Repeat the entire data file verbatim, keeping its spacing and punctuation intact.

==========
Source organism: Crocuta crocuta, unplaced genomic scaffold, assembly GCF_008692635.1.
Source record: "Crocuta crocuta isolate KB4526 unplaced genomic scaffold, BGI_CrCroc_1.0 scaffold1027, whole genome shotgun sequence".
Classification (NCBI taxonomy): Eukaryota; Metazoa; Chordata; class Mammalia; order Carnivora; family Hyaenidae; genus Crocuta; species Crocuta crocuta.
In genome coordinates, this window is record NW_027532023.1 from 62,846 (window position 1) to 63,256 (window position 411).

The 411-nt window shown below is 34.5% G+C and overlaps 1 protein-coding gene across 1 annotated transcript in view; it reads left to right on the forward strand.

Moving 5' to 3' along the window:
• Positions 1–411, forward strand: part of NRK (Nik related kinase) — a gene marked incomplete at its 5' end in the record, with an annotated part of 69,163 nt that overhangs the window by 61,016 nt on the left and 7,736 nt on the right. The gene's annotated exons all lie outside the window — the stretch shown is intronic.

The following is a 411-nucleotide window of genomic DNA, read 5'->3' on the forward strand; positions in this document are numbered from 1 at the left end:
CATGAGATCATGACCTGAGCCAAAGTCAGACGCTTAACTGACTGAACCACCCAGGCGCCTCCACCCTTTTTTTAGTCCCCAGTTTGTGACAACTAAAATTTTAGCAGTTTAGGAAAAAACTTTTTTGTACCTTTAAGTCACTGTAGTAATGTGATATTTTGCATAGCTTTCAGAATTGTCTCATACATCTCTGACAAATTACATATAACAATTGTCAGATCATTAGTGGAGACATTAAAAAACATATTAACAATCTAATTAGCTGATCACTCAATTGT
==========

Source organism: Crocuta crocuta, unplaced genomic scaffold, assembly GCF_008692635.1.
Source record: "Crocuta crocuta isolate KB4526 unplaced genomic scaffold, BGI_CrCroc_1.0 scaffold1027, whole genome shotgun sequence".
Classification (NCBI taxonomy): Eukaryota; Metazoa; Chordata; class Mammalia; order Carnivora; family Hyaenidae; genus Crocuta; species Crocuta crocuta.
In genome coordinates, this window is record NW_027532023.1 from 62,846 (window position 1) to 63,256 (window position 411).

The 411-nt window shown below is 34.5% G+C and overlaps 1 protein-coding gene across 1 annotated transcript in view; it reads left to right on the forward strand.

Moving 5' to 3' along the window:
• Positions 1–411, forward strand: part of NRK (Nik related kinase) — a gene marked incomplete at its 5' end in the record, with an annotated part of 69,163 nt that overhangs the window by 61,016 nt on the left and 7,736 nt on the right. The gene's annotated exons all lie outside the window — the stretch shown is intronic.

The following is a 411-nucleotide window of genomic DNA, read 5'->3' on the forward strand; positions in this document are numbered from 1 at the left end:
CATGAGATCATGACCTGAGCCAAAGTCAGACGCTTAACTGACTGAACCACCCAGGCGCCTCCACCCTTTTTTTAGTCCCCAGTTTGTGACAACTAAAATTTTAGCAGTTTAGGAAAAAACTTTTTTGTACCTTTAAGTCACTGTAGTAATGTGATATTTTGCATAGCTTTCAGAATTGTCTCATACATCTCTGACAAATTACATATAACAATTGTCAGATCATTAGTGGAGACATTAAAAAACATATTAACAATCTAATTAGCTGATCACTCAATTGT